Ok. You’ve written and recorded your music. You’ve spent a lot of time mixing it and it’s sounding good. The thing is, it doesn’t sound as good as any ‘professional’ release you’ve heard and that’s got you confused and disheartened. Why doesn’t your mix sound like theirs? Probably because you haven’t had it mastered.
Mastering is taking the mixed-down recording of your song and applying EQ, dynamics processing and other more esoteric things to it in order to add a final ‘polish’ to it. You make the loud parts seem louder, the quiet parts not disappear into inaudibility and also make sure everything sits together nicely. This goes for all the parts making up the track but equally for all the tracks making up the release – it’s no good if they all sound totally different to each other!
Although it’s possible to get software that attempts to automatically master a recording, nothing at all beats a real person with the experience and gear needed to do the job properly. It’s nigh-on impossible to be objective about a recording if you’re the one who mixed it so sending it to someone without your emotional investment ensures that what needs to be done will be done and your pre-existing attachment to the way it sounds won’t be able to interfere.
Mastering is regarded as a bit of an arcane art (at least in my experience). You either know how to do it well or you can’t do it at all. I can’t do it at all.
Enter Jules Seifert. He is the audio wizard who mastered Without Freedom as well as some other Armalyte releases and is mastering More Than Just An Ape. He really knows his stuff – this week I heard the first version of the mastered tracks and they blew my bloody socks off.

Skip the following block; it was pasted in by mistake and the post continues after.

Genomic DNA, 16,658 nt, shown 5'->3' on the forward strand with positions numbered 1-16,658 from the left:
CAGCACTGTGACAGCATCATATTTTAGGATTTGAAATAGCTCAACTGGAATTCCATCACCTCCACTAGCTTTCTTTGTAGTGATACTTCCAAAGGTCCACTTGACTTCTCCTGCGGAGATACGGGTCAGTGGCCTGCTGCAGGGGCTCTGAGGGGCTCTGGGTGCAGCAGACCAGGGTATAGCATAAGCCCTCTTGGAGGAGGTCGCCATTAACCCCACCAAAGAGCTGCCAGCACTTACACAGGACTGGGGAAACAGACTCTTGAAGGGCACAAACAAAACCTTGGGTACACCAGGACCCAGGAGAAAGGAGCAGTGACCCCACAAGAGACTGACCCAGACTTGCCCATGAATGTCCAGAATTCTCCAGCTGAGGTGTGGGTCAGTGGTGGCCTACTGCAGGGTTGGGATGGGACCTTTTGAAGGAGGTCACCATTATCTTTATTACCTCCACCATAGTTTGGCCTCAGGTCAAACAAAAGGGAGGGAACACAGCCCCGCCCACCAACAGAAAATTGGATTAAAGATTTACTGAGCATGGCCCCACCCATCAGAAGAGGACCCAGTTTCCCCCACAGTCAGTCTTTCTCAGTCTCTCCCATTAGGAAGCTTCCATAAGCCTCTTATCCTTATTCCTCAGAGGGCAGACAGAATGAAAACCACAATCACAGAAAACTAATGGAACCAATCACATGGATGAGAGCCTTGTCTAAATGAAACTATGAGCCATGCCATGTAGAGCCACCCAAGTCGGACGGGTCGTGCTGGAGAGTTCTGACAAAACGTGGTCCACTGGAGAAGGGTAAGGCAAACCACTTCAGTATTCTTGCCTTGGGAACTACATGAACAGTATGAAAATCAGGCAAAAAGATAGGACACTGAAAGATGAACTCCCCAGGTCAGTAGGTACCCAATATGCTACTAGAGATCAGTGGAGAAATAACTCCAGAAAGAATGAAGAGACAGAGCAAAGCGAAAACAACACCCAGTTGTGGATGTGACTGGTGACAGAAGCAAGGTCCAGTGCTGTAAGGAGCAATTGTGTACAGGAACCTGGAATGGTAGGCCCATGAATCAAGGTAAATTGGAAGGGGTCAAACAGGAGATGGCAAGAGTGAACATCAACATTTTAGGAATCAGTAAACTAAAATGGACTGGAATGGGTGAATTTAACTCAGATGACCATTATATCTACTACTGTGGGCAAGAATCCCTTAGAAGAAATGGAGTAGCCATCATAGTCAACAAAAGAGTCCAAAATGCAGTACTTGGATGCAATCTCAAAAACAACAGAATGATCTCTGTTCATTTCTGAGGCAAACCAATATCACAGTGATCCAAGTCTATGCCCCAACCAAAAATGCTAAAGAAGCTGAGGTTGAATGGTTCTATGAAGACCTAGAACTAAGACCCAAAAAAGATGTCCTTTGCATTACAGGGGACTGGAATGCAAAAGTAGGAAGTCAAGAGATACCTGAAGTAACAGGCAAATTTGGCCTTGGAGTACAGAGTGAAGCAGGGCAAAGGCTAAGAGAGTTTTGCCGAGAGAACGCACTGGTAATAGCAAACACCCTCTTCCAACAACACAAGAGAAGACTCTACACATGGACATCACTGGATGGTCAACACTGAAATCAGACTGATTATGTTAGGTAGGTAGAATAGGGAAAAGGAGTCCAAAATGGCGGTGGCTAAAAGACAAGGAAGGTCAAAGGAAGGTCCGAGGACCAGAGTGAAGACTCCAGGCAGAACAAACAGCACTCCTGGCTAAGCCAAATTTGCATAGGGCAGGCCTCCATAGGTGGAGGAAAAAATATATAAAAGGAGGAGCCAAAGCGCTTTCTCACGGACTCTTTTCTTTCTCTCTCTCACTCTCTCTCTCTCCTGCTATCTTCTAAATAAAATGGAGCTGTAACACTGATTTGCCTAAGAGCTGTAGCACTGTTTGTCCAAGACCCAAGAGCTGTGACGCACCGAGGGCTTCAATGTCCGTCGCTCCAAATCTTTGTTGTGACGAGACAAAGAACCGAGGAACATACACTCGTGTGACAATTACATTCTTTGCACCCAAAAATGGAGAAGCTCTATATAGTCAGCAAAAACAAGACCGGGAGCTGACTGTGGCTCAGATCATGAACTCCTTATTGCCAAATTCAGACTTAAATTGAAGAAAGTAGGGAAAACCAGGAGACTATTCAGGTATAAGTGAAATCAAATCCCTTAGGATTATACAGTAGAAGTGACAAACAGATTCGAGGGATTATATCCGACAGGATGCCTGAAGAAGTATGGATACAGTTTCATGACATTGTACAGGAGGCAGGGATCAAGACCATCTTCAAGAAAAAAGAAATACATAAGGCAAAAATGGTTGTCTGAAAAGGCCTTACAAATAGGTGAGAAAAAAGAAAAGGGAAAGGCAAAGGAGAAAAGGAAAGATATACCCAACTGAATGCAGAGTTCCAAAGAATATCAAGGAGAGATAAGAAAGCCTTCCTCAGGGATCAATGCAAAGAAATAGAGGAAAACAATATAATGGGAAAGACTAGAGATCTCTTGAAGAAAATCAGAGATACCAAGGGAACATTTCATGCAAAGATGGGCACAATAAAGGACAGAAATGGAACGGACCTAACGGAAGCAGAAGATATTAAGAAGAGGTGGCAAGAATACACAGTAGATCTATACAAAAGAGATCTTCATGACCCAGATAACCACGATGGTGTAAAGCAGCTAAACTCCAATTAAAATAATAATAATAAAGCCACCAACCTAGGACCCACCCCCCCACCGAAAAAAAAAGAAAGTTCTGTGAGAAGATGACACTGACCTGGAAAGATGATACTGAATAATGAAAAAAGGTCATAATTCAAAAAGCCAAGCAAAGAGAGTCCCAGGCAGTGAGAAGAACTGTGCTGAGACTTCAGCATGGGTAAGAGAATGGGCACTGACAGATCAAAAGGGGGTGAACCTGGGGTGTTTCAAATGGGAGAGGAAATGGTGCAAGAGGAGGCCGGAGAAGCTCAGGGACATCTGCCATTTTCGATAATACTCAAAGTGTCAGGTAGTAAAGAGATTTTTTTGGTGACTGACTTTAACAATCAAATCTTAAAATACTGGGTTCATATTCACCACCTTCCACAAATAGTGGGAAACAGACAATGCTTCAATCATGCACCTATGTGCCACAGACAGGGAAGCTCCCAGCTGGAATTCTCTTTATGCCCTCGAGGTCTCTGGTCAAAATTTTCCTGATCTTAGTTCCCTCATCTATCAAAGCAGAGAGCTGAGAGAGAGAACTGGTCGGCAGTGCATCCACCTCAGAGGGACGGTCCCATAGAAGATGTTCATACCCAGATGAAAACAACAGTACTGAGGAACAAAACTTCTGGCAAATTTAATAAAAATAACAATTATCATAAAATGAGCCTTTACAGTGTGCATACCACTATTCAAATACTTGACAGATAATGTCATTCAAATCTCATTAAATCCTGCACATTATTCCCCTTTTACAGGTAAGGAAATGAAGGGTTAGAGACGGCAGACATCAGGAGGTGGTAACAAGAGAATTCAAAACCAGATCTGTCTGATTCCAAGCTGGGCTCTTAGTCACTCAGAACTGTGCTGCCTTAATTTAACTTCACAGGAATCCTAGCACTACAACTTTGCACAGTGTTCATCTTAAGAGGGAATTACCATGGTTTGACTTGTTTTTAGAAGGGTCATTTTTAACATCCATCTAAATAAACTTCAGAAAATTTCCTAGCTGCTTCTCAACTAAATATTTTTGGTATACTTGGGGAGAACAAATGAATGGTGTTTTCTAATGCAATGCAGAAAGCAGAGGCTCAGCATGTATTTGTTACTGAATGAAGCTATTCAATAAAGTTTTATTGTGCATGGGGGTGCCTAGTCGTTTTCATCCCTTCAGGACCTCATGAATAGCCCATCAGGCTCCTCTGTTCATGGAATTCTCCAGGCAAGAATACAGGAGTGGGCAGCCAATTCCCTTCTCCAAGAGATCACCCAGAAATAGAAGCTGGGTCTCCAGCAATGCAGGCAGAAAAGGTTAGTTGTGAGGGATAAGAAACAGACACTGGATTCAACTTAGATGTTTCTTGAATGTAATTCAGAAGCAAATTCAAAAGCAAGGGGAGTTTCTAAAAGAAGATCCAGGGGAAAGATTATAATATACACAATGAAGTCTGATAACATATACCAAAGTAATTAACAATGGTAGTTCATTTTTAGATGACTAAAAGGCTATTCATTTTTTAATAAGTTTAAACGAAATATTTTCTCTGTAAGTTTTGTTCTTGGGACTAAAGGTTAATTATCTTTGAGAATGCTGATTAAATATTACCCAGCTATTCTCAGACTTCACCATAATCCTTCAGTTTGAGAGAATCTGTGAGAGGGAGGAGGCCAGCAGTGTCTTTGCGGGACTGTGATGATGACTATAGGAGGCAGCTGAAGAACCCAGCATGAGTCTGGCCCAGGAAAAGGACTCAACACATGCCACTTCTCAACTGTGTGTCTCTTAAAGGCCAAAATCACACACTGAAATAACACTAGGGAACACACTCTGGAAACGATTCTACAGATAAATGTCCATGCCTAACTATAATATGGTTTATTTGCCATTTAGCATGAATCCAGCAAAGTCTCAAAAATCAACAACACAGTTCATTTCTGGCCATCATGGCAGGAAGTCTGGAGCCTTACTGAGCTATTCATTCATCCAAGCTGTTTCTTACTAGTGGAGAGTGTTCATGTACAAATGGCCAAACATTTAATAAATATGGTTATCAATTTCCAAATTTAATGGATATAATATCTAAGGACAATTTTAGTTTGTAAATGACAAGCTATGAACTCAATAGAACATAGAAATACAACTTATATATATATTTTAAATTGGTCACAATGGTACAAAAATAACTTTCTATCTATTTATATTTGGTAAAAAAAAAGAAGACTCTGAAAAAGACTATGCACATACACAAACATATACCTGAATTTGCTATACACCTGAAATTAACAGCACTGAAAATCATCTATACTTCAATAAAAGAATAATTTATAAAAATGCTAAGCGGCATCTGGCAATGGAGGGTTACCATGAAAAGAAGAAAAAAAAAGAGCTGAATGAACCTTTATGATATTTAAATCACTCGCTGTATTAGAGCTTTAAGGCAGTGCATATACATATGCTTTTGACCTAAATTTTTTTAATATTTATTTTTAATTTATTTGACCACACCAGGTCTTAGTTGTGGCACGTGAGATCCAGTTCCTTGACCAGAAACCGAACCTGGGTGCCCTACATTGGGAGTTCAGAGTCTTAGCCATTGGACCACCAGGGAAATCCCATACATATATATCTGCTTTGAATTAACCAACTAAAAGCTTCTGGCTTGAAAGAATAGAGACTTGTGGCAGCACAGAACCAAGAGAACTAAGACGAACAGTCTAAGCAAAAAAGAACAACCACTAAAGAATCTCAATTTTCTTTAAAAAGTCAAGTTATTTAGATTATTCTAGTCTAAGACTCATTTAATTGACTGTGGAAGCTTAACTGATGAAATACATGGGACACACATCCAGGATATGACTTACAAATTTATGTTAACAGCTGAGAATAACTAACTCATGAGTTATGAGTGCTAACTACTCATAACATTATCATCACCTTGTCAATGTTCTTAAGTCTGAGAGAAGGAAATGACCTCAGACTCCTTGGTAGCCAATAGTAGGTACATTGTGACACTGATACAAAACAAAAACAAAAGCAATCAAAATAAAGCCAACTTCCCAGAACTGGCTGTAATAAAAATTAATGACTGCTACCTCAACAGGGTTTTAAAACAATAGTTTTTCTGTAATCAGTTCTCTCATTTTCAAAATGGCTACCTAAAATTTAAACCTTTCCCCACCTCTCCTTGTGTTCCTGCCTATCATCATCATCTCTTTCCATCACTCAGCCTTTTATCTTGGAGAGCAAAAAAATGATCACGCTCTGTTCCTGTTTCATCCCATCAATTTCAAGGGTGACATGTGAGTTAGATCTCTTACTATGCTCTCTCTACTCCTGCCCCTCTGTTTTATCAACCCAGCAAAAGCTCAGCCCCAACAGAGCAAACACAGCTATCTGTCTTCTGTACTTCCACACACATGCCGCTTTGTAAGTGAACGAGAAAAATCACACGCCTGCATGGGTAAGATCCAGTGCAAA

Working with someone who really knows what they’re doing makes preparing your recordings for mastering pretty stress-free and makes a huge difference to the quality you’ll get in the end. You need to make sure your recording isn’t too ‘hot’ (meaning the overall signal is too strong which results in clipping and other nasty-sounding nonsense) before sending to master but it’s also worth asking if there is anything else you can do to help whoever is mastering for you. Jules was able to suggest a couple of tweaks to the mix that made his life easier and allowed him to make the masters sound even better.
We’re not done yet though. Next I need to listen to the masters as many times as I can and on as many different sound systems as possible to make sure I’m happy with it. Once it gets sent for pressing there’s no more tweaking the sound so it needs to be right before then. I’ve got them in my car, on my laptop, in the studio, on my parent’s stereo, on my mp3 player at the gym, everywhere.
So that’s mastering. Next time I’ll write about the visual side of things – you’re not releasing your album on a plain CD in a clear plastic wallet are you?